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Online violence – when young people become victims

3 minutes reading time
6-17 years
Social Media
Copyright: Ute Grabowsky/photothek.net

A large part of children’s and young people’s communication takes place digitally. They chat with each other, share pictures and follow each other on social media channels. This can also lead to unpleasant experiences. Above a certain level, this is digital violence, which can even be punishable by law.

What is digital violence?

Online violence can look different. Perpetrators are usually concerned with deliberately insulting, discriminating against or devaluing a person. For example, they post private pictures or write nasty comments. Such assaults happen wherever young people are online. One well-known form is cyberbullying. Violence from the analog world can also be continued digitally and thus becomes borderless. Anonymity lowers the inhibition threshold and compassion. It also makes it more difficult to identify and hold perpetrators accountable.

Digital violence is very stressful, especially psychologically, and can have severe consequences. Sufferers often suffer from anxiety, emotional stress and low self-esteem. They no longer feel safe and are afraid that the threats on the net will spread to the analog environment. Young women and girls are particularly frequent targets of digital assaults. Leaving the platform or blocking certain people may help, but the damage is often already done to the victims.

Manifestations of digital violence

Digital violence manifests itself in very different ways and can take on different dimensions. Children and young people are particularly exposed to certain forms of online violence:

  • A shitstorm is an accumulation of negative comments and posts directed at a specific person or relating to a statement made online. More and more people join in and make unobjective comments, which is hard to stop.
  • Cyberbullying Many children and young people are familiar with cyberbullying, whether from acquaintances or from their own experience. Often, bullying takes place not only digitally, but also analogously, e.g. in the schoolyard. Hate groups are set up in Messenger, insulting comments are written or rumors about a certain person are spread.
  • So-called doxting can be a form of bullying. This is the gathering and publishing of humiliating photos or videos and other sensitive information of a person on the net. The aim is to damage the reputation of the person concerned or to expose the person.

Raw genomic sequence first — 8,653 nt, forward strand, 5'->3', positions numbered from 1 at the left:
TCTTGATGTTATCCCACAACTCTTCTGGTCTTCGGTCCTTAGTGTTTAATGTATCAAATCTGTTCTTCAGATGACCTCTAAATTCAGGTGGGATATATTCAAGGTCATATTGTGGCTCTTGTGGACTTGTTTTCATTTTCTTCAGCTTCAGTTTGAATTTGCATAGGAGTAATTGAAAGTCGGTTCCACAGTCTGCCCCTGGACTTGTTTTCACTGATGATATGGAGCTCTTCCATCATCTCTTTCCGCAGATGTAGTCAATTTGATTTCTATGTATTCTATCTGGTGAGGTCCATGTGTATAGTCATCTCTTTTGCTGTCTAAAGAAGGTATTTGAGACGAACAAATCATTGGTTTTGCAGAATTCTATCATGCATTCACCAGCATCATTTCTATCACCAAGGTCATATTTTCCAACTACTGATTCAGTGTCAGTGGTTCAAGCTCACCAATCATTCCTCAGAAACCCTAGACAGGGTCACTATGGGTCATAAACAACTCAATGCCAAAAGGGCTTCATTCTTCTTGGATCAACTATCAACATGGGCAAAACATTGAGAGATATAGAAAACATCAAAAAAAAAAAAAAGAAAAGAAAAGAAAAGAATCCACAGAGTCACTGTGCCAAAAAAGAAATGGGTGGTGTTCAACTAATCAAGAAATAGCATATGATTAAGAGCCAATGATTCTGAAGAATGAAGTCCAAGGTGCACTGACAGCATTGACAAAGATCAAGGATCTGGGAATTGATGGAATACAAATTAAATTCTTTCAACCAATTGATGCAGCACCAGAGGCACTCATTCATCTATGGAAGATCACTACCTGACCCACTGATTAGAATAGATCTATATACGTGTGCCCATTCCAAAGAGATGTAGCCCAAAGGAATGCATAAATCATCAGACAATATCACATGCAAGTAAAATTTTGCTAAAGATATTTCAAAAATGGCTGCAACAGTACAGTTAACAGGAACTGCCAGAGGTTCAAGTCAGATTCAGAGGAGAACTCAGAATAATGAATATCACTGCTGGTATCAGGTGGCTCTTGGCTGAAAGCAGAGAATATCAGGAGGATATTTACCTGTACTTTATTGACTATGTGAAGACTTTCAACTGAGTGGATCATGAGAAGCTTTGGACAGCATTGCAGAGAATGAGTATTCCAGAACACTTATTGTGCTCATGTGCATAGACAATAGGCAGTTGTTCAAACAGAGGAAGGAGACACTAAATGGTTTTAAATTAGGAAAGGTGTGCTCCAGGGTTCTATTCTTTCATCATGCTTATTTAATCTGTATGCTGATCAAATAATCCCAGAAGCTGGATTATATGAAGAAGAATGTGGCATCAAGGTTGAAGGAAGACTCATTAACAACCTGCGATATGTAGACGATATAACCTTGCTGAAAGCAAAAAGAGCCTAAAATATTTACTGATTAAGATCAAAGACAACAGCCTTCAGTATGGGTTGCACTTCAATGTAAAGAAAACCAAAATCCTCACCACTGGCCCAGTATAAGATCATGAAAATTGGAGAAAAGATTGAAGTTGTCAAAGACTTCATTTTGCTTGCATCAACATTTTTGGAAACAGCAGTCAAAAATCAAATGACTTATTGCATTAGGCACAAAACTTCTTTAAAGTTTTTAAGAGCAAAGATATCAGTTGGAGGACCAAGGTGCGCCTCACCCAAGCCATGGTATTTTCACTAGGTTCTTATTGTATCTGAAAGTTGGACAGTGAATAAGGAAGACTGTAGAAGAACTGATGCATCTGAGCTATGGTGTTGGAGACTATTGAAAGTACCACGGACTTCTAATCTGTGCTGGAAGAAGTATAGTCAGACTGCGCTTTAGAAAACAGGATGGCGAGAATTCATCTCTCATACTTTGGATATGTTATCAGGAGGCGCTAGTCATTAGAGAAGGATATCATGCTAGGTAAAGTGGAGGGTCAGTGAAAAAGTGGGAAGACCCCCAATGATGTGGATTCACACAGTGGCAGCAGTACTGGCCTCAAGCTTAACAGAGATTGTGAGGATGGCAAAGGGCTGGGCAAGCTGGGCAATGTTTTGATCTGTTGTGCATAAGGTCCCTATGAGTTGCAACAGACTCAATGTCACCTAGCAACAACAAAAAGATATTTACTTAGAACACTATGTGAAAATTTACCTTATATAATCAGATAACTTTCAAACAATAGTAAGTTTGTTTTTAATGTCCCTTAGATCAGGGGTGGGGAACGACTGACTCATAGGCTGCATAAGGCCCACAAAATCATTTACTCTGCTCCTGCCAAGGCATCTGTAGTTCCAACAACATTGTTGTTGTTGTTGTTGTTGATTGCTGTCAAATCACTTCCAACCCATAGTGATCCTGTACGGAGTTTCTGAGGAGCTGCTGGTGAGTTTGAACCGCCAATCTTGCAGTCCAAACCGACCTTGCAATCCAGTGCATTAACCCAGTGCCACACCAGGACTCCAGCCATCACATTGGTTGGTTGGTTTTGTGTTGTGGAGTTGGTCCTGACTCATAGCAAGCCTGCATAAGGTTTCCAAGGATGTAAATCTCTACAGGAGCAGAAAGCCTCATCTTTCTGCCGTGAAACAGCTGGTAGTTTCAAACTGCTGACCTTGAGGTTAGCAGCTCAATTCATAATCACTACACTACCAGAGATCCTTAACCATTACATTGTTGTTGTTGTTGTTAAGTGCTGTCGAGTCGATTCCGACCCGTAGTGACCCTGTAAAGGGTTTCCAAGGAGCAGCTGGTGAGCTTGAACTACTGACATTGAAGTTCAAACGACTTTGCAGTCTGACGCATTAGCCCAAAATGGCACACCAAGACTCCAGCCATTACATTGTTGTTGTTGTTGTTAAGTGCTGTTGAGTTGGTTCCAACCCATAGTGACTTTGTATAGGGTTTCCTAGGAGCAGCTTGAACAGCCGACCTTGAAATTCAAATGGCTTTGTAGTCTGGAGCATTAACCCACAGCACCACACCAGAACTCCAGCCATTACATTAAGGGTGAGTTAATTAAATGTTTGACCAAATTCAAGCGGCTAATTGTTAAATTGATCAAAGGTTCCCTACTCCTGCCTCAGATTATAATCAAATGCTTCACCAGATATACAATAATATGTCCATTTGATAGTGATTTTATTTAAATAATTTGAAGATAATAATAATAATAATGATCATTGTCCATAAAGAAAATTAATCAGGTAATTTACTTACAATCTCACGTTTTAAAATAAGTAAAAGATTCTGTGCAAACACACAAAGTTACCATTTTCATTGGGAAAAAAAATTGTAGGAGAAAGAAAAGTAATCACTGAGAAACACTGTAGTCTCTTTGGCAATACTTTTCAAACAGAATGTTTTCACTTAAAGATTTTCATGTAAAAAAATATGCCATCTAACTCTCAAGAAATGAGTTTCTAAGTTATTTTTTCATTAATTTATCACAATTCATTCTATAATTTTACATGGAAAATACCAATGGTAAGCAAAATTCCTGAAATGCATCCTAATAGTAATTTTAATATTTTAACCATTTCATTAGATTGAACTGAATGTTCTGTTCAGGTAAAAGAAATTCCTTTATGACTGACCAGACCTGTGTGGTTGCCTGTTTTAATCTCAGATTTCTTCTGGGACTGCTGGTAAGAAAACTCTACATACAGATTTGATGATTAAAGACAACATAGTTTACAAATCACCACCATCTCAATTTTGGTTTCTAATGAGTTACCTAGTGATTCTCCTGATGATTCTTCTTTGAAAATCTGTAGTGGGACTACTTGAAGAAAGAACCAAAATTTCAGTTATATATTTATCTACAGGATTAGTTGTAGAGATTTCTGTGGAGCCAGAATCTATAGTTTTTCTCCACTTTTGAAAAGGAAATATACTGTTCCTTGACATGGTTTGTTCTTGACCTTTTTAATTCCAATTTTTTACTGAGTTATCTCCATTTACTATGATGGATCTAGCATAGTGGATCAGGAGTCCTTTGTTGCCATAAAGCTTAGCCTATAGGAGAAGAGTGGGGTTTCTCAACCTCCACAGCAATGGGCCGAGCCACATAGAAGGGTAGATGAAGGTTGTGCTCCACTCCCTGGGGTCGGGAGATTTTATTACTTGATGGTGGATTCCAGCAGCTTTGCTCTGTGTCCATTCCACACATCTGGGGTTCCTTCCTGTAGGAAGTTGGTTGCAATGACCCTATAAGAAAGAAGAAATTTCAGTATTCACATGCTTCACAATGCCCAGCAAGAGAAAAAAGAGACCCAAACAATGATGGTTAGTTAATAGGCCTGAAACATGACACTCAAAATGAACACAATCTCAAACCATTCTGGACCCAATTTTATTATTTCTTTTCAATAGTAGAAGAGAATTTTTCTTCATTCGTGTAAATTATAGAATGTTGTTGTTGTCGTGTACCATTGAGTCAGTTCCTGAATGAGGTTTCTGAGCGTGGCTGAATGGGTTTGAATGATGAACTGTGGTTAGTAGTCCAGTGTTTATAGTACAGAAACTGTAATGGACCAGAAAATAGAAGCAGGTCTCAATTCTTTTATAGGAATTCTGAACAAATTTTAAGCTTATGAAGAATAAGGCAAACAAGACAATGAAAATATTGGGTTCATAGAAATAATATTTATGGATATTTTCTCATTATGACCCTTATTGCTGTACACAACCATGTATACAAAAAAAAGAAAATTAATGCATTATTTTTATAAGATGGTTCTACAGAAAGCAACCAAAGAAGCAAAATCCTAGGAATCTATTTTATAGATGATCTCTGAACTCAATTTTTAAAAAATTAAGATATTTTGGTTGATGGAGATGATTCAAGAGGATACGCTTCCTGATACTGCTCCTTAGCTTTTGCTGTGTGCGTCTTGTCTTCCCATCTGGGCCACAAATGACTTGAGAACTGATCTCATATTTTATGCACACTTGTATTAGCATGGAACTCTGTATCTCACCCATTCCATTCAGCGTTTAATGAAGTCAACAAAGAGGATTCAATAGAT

• At Hate speech is the targeted discrimination of people on the Internet. Most often, this involves a person’s skin color, sexual orientation, country of origin, or gender. Others are encouraged online, for example in the comments, to join in the agitation and to exclude and insult certain people.
  • Sexual harassment also plays a role in the digital world. This refers to repeated requests for sexual acts without taking no for an answer. But sending nude pictures without being asked is also a form of sexual harassment on the net.
  • Cyberstalking is the repeated stalking, following, and harassment of individuals via digital media.

How can I protect my child from digital violence?

Some rules of conduct can increase your child’s safety on the Internet:

  • Use a sticker or slider to lock the laptop camera when not in use.
  • Do not disclose personal information, such as address or last name, to you or your child over the Internet.
  • Also be careful with pictures and videos. In supposedly private chats, screenshots can be quickly taken and distributed.
  • Passwords should be secure and should not be shared with third parties.

It is especially important that you talk to your child about possible risks and dangers and show interest. Regularly inquire about the people your child has digital contact with and the websites he or she visits.

Not all young people turn to their parents when they have problems, because they are afraid of punishment and lack of understanding. Talk to your child about it and make them aware of sites they can turn too, such as Juuuport. Children find it difficult to cope with the psychological stress and consequences of digital violence. So it’s important for your child to get help from adults if he or she is a victim of digital violence. This can also be accessed through counseling centers.

Online violence is not a trivial offense, but depending on the form it takes (e.g., insults, defamation, and threats), it may even be punishable by law. Therefore, you should definitely document the incidents, e.g. by taking screenshots, and go to the police with them.

Support services for digital violence

Online violence should be reported to the police! In addition, you will get support at these places:

  • The portal Hate Aid is the German online counseling center for victims of digital violence. In case of acute problems, you can call or otherwise request help via contact form.
  • The Nummer gegen Kummer offers parents and young people a free consultation over the phone for various problems.
  • Parents and adolescents can access online counseling or find a suitable office in their area via the site of the Federal Conference for Educational Counseling.
  • Jugend.support is a support service specifically for young people with problems online. You can read more about it here.
  • Through the help line, women and girls who have been victims of any kind of violence can get help quickly.

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